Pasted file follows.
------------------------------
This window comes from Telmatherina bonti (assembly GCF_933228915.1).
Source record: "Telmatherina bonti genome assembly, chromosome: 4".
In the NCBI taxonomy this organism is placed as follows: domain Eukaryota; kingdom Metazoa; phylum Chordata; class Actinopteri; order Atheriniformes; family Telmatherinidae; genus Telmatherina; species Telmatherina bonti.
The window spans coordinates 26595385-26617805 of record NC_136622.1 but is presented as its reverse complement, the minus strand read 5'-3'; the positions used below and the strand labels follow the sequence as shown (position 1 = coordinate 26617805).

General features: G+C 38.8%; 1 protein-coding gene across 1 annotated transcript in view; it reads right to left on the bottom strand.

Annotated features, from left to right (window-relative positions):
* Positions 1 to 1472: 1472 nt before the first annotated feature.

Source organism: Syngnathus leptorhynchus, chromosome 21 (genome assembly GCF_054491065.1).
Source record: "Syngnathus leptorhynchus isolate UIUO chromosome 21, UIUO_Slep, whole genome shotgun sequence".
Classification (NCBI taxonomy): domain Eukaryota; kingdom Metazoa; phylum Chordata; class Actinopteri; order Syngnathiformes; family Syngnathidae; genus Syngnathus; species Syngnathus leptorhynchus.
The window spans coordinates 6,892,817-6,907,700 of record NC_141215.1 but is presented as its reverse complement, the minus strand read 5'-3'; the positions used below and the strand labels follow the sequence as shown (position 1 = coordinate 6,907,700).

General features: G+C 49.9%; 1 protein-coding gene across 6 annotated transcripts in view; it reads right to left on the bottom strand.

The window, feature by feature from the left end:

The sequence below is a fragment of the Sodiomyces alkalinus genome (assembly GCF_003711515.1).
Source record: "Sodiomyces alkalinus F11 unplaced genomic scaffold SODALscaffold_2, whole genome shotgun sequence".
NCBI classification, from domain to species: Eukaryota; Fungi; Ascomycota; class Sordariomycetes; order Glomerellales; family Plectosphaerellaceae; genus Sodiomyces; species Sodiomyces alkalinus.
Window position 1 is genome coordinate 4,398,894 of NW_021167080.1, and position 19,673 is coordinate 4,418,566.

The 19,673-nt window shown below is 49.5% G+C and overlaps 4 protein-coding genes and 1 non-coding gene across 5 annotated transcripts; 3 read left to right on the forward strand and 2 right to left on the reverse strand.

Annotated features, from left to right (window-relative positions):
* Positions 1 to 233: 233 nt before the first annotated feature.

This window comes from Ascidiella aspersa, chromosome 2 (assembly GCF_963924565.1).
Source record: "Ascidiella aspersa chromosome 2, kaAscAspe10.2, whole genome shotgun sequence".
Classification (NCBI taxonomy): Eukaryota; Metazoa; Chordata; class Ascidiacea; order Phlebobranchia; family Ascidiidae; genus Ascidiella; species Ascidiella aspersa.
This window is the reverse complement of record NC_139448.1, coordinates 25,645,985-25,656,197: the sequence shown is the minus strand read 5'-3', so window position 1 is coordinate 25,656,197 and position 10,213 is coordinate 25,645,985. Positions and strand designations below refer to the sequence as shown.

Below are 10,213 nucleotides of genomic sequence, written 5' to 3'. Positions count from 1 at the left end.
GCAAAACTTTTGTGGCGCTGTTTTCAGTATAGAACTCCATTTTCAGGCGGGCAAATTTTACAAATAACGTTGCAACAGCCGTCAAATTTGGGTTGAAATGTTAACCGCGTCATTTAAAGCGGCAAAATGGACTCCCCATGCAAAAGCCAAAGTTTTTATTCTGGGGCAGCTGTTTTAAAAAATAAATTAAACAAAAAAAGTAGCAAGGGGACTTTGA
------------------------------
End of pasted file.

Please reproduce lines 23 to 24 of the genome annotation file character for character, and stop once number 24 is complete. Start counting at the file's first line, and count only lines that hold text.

Classification (NCBI taxonomy): Eukaryota; Metazoa; Chordata; class Ascidiacea; order Phlebobranchia; family Ascidiidae; genus Ascidiella; species Ascidiella aspersa.
This window is the reverse complement of record NC_139448.1, coordinates 25,645,985-25,656,197: the sequence shown is the minus strand read 5'-3', so window position 1 is coordinate 25,656,197 and position 10,213 is coordinate 25,645,985. Positions and strand designations below refer to the sequence as shown.